1867 Covers from Guadeloupe

Guadeloupe is one of the Leeward Islands in the Caribbean. In February 2012 we auctioned 3 covers, all addressed to James Suffield of London and all sent in March / April 1867. Guadeloupe was originally discovered by Columbus for the Spanish throne, but the French colonised it in 1635 and it was annexed to France in 1674. During the next century and a half Guadeloupe was seized by the British on several occasions, because of its rich sugar plantations, but it finally became French at the Treaty of Vienna in 1815. A British postal agency functioned at a number of foreign ports in the mid 19th century and offered a packet service for foreign mail. In Guadeloupe such covers were handstamped with the rare crowned circle “PAID AT GUADELOUPE”. Two of these three covers were franked with French Colonial adhesives totalling 1f. 25c., representing the 1/- rate and the third was franked with a block of 3 20c. French Colony Eagles, representing the 4d rate.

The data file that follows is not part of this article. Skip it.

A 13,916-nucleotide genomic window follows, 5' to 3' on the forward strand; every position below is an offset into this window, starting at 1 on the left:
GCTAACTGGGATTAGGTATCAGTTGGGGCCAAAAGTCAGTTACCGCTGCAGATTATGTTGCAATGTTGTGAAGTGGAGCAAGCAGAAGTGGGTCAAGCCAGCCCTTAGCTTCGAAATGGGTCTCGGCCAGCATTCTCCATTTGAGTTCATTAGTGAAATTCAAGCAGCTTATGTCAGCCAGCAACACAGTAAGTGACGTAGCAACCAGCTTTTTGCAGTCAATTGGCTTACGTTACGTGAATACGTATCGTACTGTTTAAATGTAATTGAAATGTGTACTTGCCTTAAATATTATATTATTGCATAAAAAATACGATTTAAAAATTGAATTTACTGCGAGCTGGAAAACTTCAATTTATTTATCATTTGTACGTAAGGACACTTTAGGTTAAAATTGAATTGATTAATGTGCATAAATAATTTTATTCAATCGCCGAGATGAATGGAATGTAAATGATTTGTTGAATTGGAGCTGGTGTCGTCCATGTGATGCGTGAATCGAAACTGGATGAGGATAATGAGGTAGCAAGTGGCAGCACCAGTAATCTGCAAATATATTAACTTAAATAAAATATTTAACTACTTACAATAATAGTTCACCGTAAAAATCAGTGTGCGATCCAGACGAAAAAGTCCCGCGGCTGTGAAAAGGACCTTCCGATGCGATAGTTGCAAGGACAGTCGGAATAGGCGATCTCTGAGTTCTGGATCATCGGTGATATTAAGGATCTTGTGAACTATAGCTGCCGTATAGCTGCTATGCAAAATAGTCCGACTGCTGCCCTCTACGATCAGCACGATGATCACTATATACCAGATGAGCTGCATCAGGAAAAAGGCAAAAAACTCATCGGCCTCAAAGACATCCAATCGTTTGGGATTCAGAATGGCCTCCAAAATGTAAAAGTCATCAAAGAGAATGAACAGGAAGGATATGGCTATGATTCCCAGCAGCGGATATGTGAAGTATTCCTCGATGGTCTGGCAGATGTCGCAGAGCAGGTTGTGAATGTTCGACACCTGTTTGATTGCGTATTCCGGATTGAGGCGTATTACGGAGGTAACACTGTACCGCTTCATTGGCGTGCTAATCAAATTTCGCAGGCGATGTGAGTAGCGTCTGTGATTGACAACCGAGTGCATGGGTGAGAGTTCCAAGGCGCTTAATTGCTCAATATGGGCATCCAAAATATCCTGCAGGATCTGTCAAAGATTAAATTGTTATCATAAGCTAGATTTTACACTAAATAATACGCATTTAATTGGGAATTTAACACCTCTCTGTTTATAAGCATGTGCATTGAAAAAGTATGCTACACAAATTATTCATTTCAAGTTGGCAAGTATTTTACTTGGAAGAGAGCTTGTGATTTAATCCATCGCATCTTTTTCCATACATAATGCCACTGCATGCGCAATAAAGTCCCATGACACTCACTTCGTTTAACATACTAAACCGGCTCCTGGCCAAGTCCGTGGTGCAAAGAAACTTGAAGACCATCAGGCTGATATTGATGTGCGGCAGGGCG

The covers had remained unloved and neglected in a collection and at some time in their history the owner of the collection had written the catalogue value of the stamps next to them, sometimes in pencil and, regrettably, sometimes in red ink. I managed to clean up the covers with a soft rubber, but unfortunately there was nothing that could be done about the red ink. Nevertheless the covers were rare and I’m sure that the new owner who acquired them in our auction will cherish them.

By Colin Such

Back to Article Library